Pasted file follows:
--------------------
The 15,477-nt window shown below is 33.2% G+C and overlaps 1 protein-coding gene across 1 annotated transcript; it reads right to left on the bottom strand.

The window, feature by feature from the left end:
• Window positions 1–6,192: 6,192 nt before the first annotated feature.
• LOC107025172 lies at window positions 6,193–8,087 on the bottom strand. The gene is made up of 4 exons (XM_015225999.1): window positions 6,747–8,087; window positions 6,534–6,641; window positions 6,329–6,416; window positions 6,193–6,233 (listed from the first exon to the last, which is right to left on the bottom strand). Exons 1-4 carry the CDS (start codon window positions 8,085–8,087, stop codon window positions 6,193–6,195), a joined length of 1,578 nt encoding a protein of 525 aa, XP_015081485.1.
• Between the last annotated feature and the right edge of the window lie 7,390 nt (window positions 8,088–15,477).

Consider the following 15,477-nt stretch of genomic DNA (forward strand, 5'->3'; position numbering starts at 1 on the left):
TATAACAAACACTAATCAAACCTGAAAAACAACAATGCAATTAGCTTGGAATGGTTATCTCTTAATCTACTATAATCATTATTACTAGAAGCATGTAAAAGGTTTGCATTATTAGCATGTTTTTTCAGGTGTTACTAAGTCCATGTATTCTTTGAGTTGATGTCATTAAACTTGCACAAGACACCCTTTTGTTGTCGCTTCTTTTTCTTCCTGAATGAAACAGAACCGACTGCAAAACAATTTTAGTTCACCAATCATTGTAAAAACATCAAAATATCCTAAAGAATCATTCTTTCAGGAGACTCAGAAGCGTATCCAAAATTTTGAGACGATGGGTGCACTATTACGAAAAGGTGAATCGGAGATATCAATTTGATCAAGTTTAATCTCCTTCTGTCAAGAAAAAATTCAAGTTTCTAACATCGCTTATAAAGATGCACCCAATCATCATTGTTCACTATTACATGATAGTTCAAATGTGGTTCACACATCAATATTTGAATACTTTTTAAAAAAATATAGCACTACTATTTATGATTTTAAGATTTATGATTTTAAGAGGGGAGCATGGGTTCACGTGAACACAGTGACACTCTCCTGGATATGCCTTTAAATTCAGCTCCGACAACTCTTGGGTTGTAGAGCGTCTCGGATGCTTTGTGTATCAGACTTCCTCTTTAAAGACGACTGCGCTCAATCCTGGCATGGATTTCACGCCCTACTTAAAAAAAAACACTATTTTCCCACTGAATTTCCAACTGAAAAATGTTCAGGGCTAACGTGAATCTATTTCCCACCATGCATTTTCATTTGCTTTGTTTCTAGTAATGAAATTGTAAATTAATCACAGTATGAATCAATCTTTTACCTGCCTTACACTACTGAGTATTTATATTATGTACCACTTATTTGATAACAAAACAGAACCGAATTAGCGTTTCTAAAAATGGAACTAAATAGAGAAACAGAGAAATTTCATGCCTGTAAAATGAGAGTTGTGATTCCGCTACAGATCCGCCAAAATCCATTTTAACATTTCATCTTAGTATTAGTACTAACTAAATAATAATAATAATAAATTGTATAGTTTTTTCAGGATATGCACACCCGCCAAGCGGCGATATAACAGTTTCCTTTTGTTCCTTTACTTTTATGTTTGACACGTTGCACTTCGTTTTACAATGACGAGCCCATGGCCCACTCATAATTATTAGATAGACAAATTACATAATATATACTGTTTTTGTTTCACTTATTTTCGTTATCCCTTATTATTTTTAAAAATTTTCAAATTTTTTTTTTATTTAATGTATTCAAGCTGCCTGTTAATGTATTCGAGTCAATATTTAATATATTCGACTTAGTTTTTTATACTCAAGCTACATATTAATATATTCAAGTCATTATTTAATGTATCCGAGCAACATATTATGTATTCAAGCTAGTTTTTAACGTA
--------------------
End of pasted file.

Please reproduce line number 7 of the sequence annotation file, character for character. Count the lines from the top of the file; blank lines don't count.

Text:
TATAACAAACACTAATCAAACCTGAAAAACAACAATGCAATTAGCTTGGAATGGTTATCTCTTAATCTACTATAATCATTATTACTAGAAGCATGTAAAAGGTTTGCATTATTAGCATGTTTTTTCAGGTGTTACTAAGTCCATGTATTCTTTGAGTTGATGTCATTAAACTTGCACAAGACACCCTTTTGTTGTCGCTTCTTTTTCTTCCTGAATGAAACAGAACCGACTGCAAAACAATTTTAGTTCACCAATCATTGTAAAAACATCAAAATATCCTAAAGAATCATTCTTTCAGGAGACTCAGAAGCGTATCCAAAATTTTGAGACGATGGGTGCACTATTACGAAAAGGTGAATCGGAGATATCAATTTGATCAAGTTTAATCTCCTTCTGTCAAGAAAAAATTCAAGTTTCTAACATCGCTTATAAAGATGCACCCAATCATCATTGTTCACTATTACATGATAGTTCAAATGTGGTTCACACATCAATATTTGAATACTTTTTAAAAAAATATAGCACTACTATTTATGATTTTAAGATTTATGATTTTAAGAGGGGAGCATGGGTTCACGTGAACACAGTGACACTCTCCTGGATATGCCTTTAAATTCAGCTCCGACAACTCTTGGGTTGTAGAGCGTCTCGGATGCTTTGTGTATCAGACTTCCTCTTTAAAGACGACTGCGCTCAATCCTGGCATGGATTTCACGCCCTACTTAAAAAAAAACACTATTTTCCCACTGAATTTCCAACTGAAAAATGTTCAGGGCTAACGTGAATCTATTTCCCACCATGCATTTTCATTTGCTTTGTTTCTAGTAATGAAATTGTAAATTAATCACAGTATGAATCAATCTTTTACCTGCCTTACACTACTGAGTATTTATATTATGTACCACTTATTTGATAACAAAACAGAACCGAATTAGCGTTTCTAAAAATGGAACTAAATAGAGAAACAGAGAAATTTCATGCCTGTAAAATGAGAGTTGTGATTCCGCTACAGATCCGCCAAAATCCATTTTAACATTTCATCTTAGTATTAGTACTAACTAAATAATAATAATAATAAATTGTATAGTTTTTTCAGGATATGCACACCCGCCAAGCGGCGATATAACAGTTTCCTTTTGTTCCTTTACTTTTATGTTTGACACGTTGCACTTCGTTTTACAATGACGAGCCCATGGCCCACTCATAATTATTAGATAGACAAATTACATAATATATACTGTTTTTGTTTCACTTATTTTCGTTATCCCTTATTATTTTTAAAAATTTTCAAATTTTTTTTTTATTTAATGTATTCAAGCTGCCTGTTAATGTATTCGAGTCAATATTTAATATATTCGACTTAGTTTTTTATACTCAAGCTACATATTAATATATTCAAGTCATTATTTAATGTATCCGAGCAACATATTATGTATTCAAGCTAGTTTTTAACGTA